New York: People with multiple sclerosis (MS) could benefit from a low-fat diet to improve the fatigue that's a debilitating, and often-underappreciated, symptom of the condition, according to a small study, led by an Indian-origin researcher.
A low-fat diet is one that restricts fat, and often saturated fat and cholesterol as well. MS is a potentially disabling disease of the brain and spinal cord (central nervous system). Fatigue that occurs with the degenerative disease can make it harder for people to go about with everyday tasks.
"Fatigue is very disabling for MS patients," said principal investigator and senior author Vijayshree Yadav, Professor of neurology at the Oregon Health & Science University, in the US.
"There is no FDA-approved drug for fatigue, but we know that fatigue greatly affects their quality of life," she added.
In the study, published in the Multiple Sclerosis Journal, the researchers conducted a randomised controlled trial in which 39 people with MS who experienced fatigue were divided into two groups: 19 people were placed in the control group and received diet training at the completion of the study after 16 weeks.
The other 20 received nutrition counselling from dieticians and then adhered to a low-fat diet, which was confirmed through routine blood sampling revealing clear signals of reduced caloric intake.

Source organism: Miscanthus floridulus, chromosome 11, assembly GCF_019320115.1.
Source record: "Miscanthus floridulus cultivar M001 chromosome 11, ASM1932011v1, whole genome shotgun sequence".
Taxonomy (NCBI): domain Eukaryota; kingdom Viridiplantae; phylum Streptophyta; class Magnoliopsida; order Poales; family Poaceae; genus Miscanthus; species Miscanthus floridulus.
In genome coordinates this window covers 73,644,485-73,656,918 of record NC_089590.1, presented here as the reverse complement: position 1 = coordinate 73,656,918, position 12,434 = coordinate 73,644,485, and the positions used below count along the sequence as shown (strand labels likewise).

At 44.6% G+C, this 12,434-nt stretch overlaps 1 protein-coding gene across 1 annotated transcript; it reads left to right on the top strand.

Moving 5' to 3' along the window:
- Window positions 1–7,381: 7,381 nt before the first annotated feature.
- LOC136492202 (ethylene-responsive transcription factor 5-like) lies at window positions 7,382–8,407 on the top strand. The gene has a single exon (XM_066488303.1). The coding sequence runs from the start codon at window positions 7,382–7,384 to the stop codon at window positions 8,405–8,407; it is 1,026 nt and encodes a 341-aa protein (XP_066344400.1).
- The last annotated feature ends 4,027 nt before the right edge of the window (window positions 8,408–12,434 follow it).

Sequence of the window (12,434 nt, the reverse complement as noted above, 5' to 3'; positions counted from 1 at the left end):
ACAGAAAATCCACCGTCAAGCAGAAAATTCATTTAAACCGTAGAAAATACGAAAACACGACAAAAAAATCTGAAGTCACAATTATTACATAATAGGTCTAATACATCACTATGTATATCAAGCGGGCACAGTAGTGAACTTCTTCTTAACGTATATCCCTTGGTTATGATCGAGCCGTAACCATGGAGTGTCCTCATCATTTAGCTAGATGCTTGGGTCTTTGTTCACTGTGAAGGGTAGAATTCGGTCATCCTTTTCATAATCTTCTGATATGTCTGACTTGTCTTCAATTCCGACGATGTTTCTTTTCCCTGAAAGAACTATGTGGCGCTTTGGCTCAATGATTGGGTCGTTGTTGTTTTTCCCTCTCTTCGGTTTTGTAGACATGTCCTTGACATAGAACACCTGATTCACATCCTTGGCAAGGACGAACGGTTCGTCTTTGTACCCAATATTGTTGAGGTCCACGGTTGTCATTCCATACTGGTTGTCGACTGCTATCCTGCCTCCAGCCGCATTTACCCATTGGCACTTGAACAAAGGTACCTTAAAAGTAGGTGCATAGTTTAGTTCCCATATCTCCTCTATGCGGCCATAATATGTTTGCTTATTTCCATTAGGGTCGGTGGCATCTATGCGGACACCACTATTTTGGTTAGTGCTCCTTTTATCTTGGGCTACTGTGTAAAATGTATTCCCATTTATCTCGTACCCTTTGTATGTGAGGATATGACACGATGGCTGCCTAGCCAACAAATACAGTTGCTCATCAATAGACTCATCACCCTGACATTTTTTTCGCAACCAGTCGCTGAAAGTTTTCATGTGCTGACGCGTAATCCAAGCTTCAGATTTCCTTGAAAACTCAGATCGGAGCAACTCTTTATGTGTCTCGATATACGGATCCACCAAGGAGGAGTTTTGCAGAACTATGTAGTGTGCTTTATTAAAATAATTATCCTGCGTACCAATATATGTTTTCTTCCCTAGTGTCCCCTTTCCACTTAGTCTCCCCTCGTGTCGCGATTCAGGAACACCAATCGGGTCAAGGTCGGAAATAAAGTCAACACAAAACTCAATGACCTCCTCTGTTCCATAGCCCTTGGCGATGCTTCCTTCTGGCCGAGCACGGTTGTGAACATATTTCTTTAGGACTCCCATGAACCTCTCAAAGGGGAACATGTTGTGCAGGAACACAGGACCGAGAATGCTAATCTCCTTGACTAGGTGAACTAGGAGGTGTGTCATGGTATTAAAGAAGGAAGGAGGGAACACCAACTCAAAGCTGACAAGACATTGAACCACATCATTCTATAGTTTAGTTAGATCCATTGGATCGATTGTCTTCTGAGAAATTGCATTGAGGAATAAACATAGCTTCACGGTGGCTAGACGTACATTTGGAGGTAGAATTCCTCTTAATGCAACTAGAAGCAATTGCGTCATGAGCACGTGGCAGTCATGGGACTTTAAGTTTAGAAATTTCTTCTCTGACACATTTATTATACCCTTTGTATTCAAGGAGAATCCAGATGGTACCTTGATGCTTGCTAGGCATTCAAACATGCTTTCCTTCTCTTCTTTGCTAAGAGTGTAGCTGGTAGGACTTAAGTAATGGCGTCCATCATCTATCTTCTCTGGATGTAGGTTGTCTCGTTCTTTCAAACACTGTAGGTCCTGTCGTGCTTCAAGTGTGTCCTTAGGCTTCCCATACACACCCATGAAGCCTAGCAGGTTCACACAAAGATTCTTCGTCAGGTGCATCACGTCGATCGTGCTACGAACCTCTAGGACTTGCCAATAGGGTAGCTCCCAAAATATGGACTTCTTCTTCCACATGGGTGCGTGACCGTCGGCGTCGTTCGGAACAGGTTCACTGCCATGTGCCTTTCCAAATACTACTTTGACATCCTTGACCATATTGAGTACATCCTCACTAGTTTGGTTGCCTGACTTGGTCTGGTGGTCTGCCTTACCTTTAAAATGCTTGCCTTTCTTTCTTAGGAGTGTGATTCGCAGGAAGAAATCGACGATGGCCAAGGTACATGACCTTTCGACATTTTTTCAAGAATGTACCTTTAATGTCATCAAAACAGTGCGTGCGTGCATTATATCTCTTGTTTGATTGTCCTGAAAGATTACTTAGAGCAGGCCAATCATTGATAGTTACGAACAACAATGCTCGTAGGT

"You cannot really fudge the biomarkers," Yadav said.
In contrast to a 2016 study that tested a purely plant-based diet, the new study was modified to include meat while still remaining low-fat. Exercise was not part of the programme, meaning the study solely focused on diet as an intervention.
Compared with the control group, the active group of participants revealed significant improvement in fatigue, which was gauged through the Modified Fatigue Impact Scale.
Every four weeks, participants answered standardised questions measuring aspects such as their ability to pay attention, concentrate and to carry out routine physical activities.
"The results reinforced what we had seen before," Yadav said. "A low-fat diet can truly make a difference in a patient's fatigue level, even without going so far as to make it a vegan diet."